We’re all in this same ocean, sailing different seas called life. My waves and storms may not be the same waters you have to sail through, and your sunshine and clear skies may not be my sea at the moment. No matter what the storm, I’m thankful to be on the journey. Despite the uncertainty, frustrations, trials and tribulations, and anxieties that present itself, it’s really okay. I get to pillow my head at night and wake up to a new horizon and dawning of a new day. I am thankful for my ship and being able to navigate through it all, sunshine, clouds, wind and storms.
I’m thankful for those days my ship lands me on beaches where I can “have my toes in the water, butt in the sand, not a worry in the world a cold drink in my hand. Life is good today.” I’m blessed when my ship takes me through storms and I come out stronger than before. I’m thankful for it all, even in those dark places. I’m thankful for the wind and it’s resistance, because it makes me that much more resilient. The wind can blow, the trees can bend, but I know I’ll be okay, because my roots hold me. I actually end up that much stronger from the pressures of the storm.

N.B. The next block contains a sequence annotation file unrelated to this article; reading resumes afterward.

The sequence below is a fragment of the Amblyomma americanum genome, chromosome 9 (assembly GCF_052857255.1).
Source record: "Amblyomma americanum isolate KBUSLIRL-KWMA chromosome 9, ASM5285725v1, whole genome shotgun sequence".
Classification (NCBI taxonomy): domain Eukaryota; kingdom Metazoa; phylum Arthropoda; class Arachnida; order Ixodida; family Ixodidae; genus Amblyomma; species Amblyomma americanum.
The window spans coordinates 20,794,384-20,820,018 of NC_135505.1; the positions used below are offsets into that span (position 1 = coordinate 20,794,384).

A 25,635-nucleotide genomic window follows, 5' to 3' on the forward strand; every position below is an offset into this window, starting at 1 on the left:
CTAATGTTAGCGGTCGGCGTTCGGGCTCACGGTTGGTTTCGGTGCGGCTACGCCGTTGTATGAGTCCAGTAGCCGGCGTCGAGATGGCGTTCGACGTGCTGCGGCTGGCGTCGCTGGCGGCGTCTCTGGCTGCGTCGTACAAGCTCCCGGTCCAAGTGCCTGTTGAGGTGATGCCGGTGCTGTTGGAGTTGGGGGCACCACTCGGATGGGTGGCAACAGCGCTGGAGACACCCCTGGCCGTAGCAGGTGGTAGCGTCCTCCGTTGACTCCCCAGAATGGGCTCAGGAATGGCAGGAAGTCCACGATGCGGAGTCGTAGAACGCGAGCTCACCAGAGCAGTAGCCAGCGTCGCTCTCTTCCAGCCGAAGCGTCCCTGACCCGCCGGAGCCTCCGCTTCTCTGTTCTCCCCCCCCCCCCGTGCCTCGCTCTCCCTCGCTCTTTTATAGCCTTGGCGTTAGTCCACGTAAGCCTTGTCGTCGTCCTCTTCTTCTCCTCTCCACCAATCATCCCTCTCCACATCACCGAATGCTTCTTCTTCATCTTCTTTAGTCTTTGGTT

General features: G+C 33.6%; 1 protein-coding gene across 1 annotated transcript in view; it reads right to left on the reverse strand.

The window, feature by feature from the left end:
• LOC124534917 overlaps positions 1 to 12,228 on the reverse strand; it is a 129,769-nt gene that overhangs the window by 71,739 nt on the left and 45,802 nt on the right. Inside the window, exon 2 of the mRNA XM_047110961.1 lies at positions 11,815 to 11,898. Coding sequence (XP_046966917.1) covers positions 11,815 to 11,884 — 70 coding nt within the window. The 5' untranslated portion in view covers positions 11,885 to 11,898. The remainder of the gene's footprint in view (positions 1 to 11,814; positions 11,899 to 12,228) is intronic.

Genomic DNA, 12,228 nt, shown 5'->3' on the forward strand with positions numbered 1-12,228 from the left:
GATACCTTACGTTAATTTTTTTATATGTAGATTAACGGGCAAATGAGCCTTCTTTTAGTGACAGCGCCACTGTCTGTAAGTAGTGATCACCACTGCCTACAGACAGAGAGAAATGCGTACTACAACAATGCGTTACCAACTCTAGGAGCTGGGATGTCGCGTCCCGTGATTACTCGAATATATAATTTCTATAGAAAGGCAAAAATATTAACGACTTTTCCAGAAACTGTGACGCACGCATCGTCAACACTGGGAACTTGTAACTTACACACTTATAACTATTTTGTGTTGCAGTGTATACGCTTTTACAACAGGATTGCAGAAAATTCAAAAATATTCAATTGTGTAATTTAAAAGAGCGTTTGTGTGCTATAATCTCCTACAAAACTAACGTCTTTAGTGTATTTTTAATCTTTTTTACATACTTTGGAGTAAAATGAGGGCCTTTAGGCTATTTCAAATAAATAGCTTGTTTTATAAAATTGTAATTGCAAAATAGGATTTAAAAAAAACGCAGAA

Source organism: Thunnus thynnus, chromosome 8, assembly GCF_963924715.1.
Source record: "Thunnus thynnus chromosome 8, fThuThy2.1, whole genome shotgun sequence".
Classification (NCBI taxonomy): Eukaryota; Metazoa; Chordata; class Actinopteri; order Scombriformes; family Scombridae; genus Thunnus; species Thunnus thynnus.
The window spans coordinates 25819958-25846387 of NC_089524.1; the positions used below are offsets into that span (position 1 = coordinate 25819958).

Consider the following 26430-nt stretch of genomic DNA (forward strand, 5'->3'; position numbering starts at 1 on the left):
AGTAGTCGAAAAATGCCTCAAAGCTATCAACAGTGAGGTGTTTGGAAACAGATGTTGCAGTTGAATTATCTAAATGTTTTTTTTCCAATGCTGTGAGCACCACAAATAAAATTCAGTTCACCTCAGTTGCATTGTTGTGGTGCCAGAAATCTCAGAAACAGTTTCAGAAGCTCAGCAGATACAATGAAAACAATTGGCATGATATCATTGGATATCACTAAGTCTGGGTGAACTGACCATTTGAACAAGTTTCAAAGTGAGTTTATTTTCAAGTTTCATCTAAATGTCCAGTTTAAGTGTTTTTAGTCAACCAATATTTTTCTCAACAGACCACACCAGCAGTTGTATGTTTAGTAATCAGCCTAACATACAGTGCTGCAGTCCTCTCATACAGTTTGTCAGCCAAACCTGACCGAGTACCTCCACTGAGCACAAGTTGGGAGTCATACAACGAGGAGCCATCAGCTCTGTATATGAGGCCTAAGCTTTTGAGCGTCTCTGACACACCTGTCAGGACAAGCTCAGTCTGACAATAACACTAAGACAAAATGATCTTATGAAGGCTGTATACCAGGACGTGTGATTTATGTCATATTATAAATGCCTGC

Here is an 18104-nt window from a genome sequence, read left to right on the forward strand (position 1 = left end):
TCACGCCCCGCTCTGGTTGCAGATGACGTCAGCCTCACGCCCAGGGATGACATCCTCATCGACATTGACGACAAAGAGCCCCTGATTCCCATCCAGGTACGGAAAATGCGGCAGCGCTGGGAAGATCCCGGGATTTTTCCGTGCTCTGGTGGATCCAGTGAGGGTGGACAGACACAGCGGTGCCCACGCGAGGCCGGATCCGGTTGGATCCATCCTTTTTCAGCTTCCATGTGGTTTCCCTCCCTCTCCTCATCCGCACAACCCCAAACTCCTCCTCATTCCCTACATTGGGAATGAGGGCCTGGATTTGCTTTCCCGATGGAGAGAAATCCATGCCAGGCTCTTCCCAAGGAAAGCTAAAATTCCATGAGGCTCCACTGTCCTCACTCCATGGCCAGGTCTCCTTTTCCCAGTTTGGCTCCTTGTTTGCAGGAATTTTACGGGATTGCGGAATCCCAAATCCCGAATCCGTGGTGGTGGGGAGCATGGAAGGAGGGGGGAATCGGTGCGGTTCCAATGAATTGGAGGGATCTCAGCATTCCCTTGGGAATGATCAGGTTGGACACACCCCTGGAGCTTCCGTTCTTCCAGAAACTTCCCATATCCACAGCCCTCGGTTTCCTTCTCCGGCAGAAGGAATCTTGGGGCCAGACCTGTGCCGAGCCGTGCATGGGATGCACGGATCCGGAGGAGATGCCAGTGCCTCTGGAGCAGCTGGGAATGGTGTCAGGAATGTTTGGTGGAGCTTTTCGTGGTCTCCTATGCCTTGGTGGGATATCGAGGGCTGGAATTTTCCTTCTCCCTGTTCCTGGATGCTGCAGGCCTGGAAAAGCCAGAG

We’ve all had storms that dent and damage us. Your storm could be a really bad break-up, parent’s separating when you were at a young age, shattering your leg and never being that athlete again, or learning someone you love died unexpectedly.
Stand in the storm and adjust the sails. The storm will blow past; it always does. And if your sail is torn, take the time to fix it or find someone that can help you fix it. In the meantime, ride the waves out or…Put the rain boots on, splash in some puddles and dance in the rain!
As I reflect on a year ago and where I was in my life, it was a little stormy and full of unknowns. Next week will be the one-year anniversary of the biggest storm of my life, the prophylactic double mastectomy. I’ve been doing a lot of thinking lately and processing the one year mark. You never know why things happen to you and why you have to go through things. I can honestly say looking back on my life, the storms I weathered and outlooks afterwards were helping me become the person I needed to be going into and coming out of surgery.
I’m thankful for the many blessings and lessons it taught me and continues to teach me. I’m the captain of this ship! I can do what I can, adjust the sales and improve the conditions.